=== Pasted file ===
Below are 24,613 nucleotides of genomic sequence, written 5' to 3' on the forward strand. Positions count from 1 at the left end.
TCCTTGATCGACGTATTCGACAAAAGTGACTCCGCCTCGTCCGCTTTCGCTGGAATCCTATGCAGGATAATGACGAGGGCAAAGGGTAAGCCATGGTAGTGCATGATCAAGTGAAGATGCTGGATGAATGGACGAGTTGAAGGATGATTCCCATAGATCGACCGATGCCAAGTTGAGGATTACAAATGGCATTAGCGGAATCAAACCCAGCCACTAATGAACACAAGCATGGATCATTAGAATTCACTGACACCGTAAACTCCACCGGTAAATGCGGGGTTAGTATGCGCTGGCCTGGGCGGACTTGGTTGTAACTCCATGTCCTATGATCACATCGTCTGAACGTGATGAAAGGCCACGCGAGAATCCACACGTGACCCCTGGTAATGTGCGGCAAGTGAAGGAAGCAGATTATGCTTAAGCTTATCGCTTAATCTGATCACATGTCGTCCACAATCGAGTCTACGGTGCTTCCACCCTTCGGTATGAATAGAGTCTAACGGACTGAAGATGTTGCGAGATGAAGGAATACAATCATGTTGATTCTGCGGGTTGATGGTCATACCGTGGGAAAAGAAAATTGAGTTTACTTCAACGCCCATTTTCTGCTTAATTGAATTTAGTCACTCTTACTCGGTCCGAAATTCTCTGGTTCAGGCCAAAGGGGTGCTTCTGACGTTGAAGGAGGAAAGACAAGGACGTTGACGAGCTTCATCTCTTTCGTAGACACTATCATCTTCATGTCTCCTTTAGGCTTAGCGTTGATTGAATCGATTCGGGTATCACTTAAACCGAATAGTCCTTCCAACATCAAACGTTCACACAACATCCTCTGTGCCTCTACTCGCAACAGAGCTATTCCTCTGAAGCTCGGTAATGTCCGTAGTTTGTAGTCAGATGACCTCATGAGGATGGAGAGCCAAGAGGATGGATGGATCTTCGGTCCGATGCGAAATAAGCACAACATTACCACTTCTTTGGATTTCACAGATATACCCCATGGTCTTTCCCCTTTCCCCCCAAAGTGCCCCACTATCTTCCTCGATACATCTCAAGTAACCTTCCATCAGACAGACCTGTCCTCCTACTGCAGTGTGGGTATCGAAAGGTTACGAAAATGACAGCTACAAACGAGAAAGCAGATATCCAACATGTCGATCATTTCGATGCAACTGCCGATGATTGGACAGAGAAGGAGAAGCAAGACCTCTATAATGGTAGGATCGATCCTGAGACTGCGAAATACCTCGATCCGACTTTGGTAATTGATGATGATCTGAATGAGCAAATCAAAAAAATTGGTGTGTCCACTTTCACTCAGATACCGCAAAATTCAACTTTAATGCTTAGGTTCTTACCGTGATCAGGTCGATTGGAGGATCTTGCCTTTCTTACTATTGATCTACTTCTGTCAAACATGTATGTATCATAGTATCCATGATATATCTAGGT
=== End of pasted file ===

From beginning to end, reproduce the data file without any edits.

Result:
Below are 24,613 nucleotides of genomic sequence, written 5' to 3' on the forward strand. Positions count from 1 at the left end.
TCCTTGATCGACGTATTCGACAAAAGTGACTCCGCCTCGTCCGCTTTCGCTGGAATCCTATGCAGGATAATGACGAGGGCAAAGGGTAAGCCATGGTAGTGCATGATCAAGTGAAGATGCTGGATGAATGGACGAGTTGAAGGATGATTCCCATAGATCGACCGATGCCAAGTTGAGGATTACAAATGGCATTAGCGGAATCAAACCCAGCCACTAATGAACACAAGCATGGATCATTAGAATTCACTGACACCGTAAACTCCACCGGTAAATGCGGGGTTAGTATGCGCTGGCCTGGGCGGACTTGGTTGTAACTCCATGTCCTATGATCACATCGTCTGAACGTGATGAAAGGCCACGCGAGAATCCACACGTGACCCCTGGTAATGTGCGGCAAGTGAAGGAAGCAGATTATGCTTAAGCTTATCGCTTAATCTGATCACATGTCGTCCACAATCGAGTCTACGGTGCTTCCACCCTTCGGTATGAATAGAGTCTAACGGACTGAAGATGTTGCGAGATGAAGGAATACAATCATGTTGATTCTGCGGGTTGATGGTCATACCGTGGGAAAAGAAAATTGAGTTTACTTCAACGCCCATTTTCTGCTTAATTGAATTTAGTCACTCTTACTCGGTCCGAAATTCTCTGGTTCAGGCCAAAGGGGTGCTTCTGACGTTGAAGGAGGAAAGACAAGGACGTTGACGAGCTTCATCTCTTTCGTAGACACTATCATCTTCATGTCTCCTTTAGGCTTAGCGTTGATTGAATCGATTCGGGTATCACTTAAACCGAATAGTCCTTCCAACATCAAACGTTCACACAACATCCTCTGTGCCTCTACTCGCAACAGAGCTATTCCTCTGAAGCTCGGTAATGTCCGTAGTTTGTAGTCAGATGACCTCATGAGGATGGAGAGCCAAGAGGATGGATGGATCTTCGGTCCGATGCGAAATAAGCACAACATTACCACTTCTTTGGATTTCACAGATATACCCCATGGTCTTTCCCCTTTCCCCCCAAAGTGCCCCACTATCTTCCTCGATACATCTCAAGTAACCTTCCATCAGACAGACCTGTCCTCCTACTGCAGTGTGGGTATCGAAAGGTTACGAAAATGACAGCTACAAACGAGAAAGCAGATATCCAACATGTCGATCATTTCGATGCAACTGCCGATGATTGGACAGAGAAGGAGAAGCAAGACCTCTATAATGGTAGGATCGATCCTGAGACTGCGAAATACCTCGATCCGACTTTGGTAATTGATGATGATCTGAATGAGCAAATCAAAAAAATTGGTGTGTCCACTTTCACTCAGATACCGCAAAATTCAACTTTAATGCTTAGGTTCTTACCGTGATCAGGTCGATTGGAGGATCTTGCCTTTCTTACTATTGATCTACTTCTGTCAAACATGTATGTATCATAGTATCCATGATATATCTAGGT